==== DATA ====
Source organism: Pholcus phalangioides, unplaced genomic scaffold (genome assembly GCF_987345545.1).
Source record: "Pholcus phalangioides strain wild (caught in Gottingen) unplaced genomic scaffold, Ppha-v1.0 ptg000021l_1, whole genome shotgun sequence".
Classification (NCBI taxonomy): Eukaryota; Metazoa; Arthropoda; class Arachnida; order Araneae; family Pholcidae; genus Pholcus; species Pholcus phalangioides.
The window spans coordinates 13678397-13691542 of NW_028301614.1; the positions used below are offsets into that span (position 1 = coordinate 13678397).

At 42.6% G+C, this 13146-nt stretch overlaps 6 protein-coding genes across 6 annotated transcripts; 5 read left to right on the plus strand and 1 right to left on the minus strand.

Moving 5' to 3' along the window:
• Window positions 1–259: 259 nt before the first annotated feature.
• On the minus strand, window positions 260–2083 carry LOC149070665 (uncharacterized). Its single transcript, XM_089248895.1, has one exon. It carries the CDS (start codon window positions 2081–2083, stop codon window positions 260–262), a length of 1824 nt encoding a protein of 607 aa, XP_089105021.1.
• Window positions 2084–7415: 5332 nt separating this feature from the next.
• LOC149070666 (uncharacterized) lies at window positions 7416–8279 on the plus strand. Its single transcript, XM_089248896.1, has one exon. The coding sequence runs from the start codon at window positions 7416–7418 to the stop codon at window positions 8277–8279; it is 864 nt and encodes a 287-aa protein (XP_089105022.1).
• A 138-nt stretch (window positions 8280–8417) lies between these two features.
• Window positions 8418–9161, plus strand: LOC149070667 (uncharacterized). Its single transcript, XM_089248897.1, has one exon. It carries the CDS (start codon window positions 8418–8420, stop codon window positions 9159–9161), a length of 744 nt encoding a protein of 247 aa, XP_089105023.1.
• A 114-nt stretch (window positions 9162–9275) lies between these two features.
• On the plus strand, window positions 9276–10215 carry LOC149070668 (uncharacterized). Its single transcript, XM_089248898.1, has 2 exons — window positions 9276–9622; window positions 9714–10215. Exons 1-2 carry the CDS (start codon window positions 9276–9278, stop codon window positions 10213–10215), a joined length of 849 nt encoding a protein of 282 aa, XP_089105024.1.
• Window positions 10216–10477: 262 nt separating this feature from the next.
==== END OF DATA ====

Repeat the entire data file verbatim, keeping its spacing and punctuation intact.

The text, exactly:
Source organism: Pholcus phalangioides, unplaced genomic scaffold (genome assembly GCF_987345545.1).
Source record: "Pholcus phalangioides strain wild (caught in Gottingen) unplaced genomic scaffold, Ppha-v1.0 ptg000021l_1, whole genome shotgun sequence".
Classification (NCBI taxonomy): Eukaryota; Metazoa; Arthropoda; class Arachnida; order Araneae; family Pholcidae; genus Pholcus; species Pholcus phalangioides.
The window spans coordinates 13678397-13691542 of NW_028301614.1; the positions used below are offsets into that span (position 1 = coordinate 13678397).

At 42.6% G+C, this 13146-nt stretch overlaps 6 protein-coding genes across 6 annotated transcripts; 5 read left to right on the plus strand and 1 right to left on the minus strand.

Moving 5' to 3' along the window:
• Window positions 1–259: 259 nt before the first annotated feature.
• On the minus strand, window positions 260–2083 carry LOC149070665 (uncharacterized). Its single transcript, XM_089248895.1, has one exon. It carries the CDS (start codon window positions 2081–2083, stop codon window positions 260–262), a length of 1824 nt encoding a protein of 607 aa, XP_089105021.1.
• Window positions 2084–7415: 5332 nt separating this feature from the next.
• LOC149070666 (uncharacterized) lies at window positions 7416–8279 on the plus strand. Its single transcript, XM_089248896.1, has one exon. The coding sequence runs from the start codon at window positions 7416–7418 to the stop codon at window positions 8277–8279; it is 864 nt and encodes a 287-aa protein (XP_089105022.1).
• A 138-nt stretch (window positions 8280–8417) lies between these two features.
• Window positions 8418–9161, plus strand: LOC149070667 (uncharacterized). Its single transcript, XM_089248897.1, has one exon. It carries the CDS (start codon window positions 8418–8420, stop codon window positions 9159–9161), a length of 744 nt encoding a protein of 247 aa, XP_089105023.1.
• A 114-nt stretch (window positions 9162–9275) lies between these two features.
• On the plus strand, window positions 9276–10215 carry LOC149070668 (uncharacterized). Its single transcript, XM_089248898.1, has 2 exons — window positions 9276–9622; window positions 9714–10215. Exons 1-2 carry the CDS (start codon window positions 9276–9278, stop codon window positions 10213–10215), a joined length of 849 nt encoding a protein of 282 aa, XP_089105024.1.
• Window positions 10216–10477: 262 nt separating this feature from the next.